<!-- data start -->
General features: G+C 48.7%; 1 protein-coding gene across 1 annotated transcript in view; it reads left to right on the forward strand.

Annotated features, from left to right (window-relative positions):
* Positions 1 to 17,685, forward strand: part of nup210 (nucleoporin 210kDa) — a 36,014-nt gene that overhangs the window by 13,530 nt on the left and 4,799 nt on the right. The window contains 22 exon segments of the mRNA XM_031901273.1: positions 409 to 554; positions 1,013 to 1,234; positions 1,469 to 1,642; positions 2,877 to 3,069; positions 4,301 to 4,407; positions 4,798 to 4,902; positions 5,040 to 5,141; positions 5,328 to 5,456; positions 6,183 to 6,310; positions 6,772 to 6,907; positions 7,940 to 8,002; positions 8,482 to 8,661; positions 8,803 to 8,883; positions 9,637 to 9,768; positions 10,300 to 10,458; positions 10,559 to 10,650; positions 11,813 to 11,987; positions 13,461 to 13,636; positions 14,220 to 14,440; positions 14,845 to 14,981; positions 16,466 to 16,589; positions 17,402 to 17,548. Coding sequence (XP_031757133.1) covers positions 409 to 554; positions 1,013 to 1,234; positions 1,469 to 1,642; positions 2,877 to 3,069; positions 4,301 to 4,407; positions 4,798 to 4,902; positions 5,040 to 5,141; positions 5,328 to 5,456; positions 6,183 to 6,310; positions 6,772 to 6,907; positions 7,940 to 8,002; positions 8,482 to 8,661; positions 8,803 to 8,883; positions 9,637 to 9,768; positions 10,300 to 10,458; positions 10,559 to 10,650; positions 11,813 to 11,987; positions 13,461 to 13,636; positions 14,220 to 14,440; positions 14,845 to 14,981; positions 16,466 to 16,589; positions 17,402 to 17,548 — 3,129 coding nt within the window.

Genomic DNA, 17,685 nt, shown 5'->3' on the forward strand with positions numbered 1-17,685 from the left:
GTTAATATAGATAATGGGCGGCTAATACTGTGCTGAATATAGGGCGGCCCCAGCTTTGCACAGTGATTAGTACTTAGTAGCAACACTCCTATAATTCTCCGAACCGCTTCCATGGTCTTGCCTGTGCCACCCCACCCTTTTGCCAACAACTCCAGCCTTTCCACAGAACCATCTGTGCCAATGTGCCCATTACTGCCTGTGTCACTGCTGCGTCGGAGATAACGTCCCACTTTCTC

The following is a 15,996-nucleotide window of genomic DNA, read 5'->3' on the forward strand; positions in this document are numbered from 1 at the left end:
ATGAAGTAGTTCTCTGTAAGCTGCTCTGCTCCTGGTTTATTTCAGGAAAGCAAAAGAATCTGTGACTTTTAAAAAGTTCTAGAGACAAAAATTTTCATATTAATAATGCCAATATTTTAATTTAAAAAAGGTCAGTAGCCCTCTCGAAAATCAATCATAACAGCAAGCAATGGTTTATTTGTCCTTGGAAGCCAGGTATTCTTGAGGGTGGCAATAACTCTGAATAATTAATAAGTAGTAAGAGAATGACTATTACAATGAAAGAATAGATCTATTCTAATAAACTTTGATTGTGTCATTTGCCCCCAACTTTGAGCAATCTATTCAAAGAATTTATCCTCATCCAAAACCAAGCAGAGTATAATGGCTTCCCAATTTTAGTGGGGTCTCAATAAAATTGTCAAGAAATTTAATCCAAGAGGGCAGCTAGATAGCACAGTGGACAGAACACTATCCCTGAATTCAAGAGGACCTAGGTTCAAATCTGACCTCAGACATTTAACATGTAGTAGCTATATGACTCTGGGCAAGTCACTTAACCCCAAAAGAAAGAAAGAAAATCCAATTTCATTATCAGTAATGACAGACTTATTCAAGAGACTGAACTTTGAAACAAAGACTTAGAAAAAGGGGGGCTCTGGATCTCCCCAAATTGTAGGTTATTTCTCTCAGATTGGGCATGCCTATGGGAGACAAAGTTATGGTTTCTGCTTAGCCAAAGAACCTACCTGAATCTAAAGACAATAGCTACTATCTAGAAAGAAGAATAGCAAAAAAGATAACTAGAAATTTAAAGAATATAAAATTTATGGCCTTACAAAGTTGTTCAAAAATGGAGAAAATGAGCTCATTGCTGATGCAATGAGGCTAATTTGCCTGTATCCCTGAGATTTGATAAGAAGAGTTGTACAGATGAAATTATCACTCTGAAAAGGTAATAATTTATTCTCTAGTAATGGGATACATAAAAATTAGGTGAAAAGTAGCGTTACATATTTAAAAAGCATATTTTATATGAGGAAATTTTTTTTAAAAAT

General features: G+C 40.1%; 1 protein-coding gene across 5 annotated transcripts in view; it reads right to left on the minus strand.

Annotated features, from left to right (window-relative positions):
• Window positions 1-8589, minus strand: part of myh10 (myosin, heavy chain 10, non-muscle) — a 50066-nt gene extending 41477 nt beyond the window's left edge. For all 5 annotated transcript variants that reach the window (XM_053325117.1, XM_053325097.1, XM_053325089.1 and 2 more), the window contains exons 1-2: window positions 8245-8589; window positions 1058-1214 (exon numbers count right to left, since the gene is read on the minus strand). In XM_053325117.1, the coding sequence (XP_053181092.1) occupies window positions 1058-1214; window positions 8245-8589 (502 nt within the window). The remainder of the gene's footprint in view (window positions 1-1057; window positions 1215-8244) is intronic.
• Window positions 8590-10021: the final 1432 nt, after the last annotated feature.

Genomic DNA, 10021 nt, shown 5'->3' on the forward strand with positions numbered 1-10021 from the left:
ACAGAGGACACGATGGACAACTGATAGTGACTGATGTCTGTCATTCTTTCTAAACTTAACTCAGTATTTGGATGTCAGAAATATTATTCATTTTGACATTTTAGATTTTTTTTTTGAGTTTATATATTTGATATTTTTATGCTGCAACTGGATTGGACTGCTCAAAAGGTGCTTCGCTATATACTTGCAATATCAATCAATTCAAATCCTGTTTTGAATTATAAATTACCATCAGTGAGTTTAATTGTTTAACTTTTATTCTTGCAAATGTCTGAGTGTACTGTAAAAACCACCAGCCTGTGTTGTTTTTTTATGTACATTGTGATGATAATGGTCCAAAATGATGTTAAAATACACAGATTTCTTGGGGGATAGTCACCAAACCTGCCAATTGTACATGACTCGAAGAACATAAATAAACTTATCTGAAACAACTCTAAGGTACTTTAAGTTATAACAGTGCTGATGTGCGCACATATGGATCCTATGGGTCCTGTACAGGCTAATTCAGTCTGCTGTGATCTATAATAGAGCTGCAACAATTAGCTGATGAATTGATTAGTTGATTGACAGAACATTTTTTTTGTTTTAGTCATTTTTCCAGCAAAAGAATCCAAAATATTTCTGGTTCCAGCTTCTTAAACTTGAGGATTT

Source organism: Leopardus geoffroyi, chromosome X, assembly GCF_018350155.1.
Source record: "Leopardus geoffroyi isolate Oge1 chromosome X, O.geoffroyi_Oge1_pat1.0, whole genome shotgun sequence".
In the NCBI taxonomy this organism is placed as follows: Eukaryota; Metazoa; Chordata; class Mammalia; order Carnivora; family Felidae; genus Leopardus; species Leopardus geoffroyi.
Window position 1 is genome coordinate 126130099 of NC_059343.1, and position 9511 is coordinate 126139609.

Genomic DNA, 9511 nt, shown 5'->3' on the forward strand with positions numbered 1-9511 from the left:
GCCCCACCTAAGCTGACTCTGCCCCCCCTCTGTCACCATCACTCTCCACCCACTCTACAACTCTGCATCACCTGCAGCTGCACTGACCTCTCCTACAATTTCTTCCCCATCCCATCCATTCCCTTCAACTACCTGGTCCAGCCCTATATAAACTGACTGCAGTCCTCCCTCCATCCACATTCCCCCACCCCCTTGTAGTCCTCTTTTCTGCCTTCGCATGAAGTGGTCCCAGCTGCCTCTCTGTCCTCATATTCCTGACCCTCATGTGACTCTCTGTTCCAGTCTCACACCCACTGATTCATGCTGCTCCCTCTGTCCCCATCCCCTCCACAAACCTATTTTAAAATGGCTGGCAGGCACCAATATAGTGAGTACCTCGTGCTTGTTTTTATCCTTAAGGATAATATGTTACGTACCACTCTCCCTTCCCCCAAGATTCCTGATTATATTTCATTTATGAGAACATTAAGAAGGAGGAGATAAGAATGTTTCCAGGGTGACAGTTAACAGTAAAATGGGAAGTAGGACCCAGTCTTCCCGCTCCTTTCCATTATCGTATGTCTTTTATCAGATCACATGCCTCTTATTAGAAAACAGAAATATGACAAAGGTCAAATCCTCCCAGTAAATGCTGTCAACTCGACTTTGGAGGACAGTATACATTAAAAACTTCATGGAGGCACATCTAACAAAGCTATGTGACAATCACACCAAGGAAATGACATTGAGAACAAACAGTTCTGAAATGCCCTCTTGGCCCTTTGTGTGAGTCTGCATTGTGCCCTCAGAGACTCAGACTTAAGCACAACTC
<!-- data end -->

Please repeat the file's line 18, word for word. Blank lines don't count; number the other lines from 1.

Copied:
Genomic DNA, 9511 nt, shown 5'->3' on the forward strand with positions numbered 1-9511 from the left: